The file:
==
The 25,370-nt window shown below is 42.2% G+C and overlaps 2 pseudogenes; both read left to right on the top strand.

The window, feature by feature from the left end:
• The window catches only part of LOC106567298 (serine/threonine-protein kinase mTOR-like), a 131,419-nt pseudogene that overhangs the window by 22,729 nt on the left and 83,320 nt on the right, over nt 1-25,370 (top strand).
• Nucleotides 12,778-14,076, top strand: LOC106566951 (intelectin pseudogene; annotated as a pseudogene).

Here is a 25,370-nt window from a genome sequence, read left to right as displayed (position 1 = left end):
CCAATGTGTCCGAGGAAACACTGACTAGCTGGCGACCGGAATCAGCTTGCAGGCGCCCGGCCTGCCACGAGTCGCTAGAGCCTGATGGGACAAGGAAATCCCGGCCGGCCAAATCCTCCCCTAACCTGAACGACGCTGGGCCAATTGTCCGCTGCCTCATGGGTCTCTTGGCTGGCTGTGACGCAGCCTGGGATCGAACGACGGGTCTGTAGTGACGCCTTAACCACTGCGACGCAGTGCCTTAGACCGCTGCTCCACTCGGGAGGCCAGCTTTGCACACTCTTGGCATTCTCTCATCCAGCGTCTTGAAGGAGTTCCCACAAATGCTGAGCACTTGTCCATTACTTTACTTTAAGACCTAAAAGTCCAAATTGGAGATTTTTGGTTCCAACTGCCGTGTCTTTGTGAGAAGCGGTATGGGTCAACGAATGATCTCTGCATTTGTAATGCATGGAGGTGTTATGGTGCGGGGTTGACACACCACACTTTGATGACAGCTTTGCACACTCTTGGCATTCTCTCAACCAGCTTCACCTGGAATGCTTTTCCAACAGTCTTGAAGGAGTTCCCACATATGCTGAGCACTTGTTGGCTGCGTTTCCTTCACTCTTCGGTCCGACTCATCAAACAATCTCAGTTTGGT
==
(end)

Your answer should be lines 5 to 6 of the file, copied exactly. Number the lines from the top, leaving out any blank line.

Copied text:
Here is a 25,370-nt window from a genome sequence, read left to right as displayed (position 1 = left end):
CCAATGTGTCCGAGGAAACACTGACTAGCTGGCGACCGGAATCAGCTTGCAGGCGCCCGGCCTGCCACGAGTCGCTAGAGCCTGATGGGACAAGGAAATCCCGGCCGGCCAAATCCTCCCCTAACCTGAACGACGCTGGGCCAATTGTCCGCTGCCTCATGGGTCTCTTGGCTGGCTGTGACGCAGCCTGGGATCGAACGACGGGTCTGTAGTGACGCCTTAACCACTGCGACGCAGTGCCTTAGACCGCTGCTCCACTCGGGAGGCCAGCTTTGCACACTCTTGGCATTCTCTCATCCAGCGTCTTGAAGGAGTTCCCACAAATGCTGAGCACTTGTCCATTACTTTACTTTAAGACCTAAAAGTCCAAATTGGAGATTTTTGGTTCCAACTGCCGTGTCTTTGTGAGAAGCGGTATGGGTCAACGAATGATCTCTGCATTTGTAATGCATGGAGGTGTTATGGTGCGGGGTTGACACACCACACTTTGATGACAGCTTTGCACACTCTTGGCATTCTCTCAACCAGCTTCACCTGGAATGCTTTTCCAACAGTCTTGAAGGAGTTCCCACATATGCTGAGCACTTGTTGGCTGCGTTTCCTTCACTCTTCGGTCCGACTCATCAAACAATCTCAGTTTGGT